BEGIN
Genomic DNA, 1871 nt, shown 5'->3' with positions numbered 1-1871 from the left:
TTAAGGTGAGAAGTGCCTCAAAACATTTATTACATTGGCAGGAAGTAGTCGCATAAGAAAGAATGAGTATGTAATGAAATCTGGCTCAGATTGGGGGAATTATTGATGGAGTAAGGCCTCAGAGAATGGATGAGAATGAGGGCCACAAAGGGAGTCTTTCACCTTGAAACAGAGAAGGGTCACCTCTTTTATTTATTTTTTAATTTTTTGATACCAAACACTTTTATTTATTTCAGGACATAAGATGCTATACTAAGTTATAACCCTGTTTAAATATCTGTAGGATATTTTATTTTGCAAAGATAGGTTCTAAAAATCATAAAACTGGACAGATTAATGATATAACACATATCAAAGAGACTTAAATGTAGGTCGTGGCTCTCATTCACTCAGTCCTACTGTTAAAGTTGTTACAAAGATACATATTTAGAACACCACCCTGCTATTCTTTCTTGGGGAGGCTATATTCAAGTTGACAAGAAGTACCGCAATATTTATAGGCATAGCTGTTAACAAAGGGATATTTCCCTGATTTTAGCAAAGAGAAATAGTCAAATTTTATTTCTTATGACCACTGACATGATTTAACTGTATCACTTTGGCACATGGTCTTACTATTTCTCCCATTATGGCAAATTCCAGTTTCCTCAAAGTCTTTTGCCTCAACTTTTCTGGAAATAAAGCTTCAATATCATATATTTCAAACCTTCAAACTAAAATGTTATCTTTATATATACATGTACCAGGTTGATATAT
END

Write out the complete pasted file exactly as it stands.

Genomic DNA, 1871 nt, shown 5'->3' with positions numbered 1-1871 from the left:
TTAAGGTGAGAAGTGCCTCAAAACATTTATTACATTGGCAGGAAGTAGTCGCATAAGAAAGAATGAGTATGTAATGAAATCTGGCTCAGATTGGGGGAATTATTGATGGAGTAAGGCCTCAGAGAATGGATGAGAATGAGGGCCACAAAGGGAGTCTTTCACCTTGAAACAGAGAAGGGTCACCTCTTTTATTTATTTTTTAATTTTTTGATACCAAACACTTTTATTTATTTCAGGACATAAGATGCTATACTAAGTTATAACCCTGTTTAAATATCTGTAGGATATTTTATTTTGCAAAGATAGGTTCTAAAAATCATAAAACTGGACAGATTAATGATATAACACATATCAAAGAGACTTAAATGTAGGTCGTGGCTCTCATTCACTCAGTCCTACTGTTAAAGTTGTTACAAAGATACATATTTAGAACACCACCCTGCTATTCTTTCTTGGGGAGGCTATATTCAAGTTGACAAGAAGTACCGCAATATTTATAGGCATAGCTGTTAACAAAGGGATATTTCCCTGATTTTAGCAAAGAGAAATAGTCAAATTTTATTTCTTATGACCACTGACATGATTTAACTGTATCACTTTGGCACATGGTCTTACTATTTCTCCCATTATGGCAAATTCCAGTTTCCTCAAAGTCTTTTGCCTCAACTTTTCTGGAAATAAAGCTTCAATATCATATATTTCAAACCTTCAAACTAAAATGTTATCTTTATATATACATGTACCAGGTTGATATAT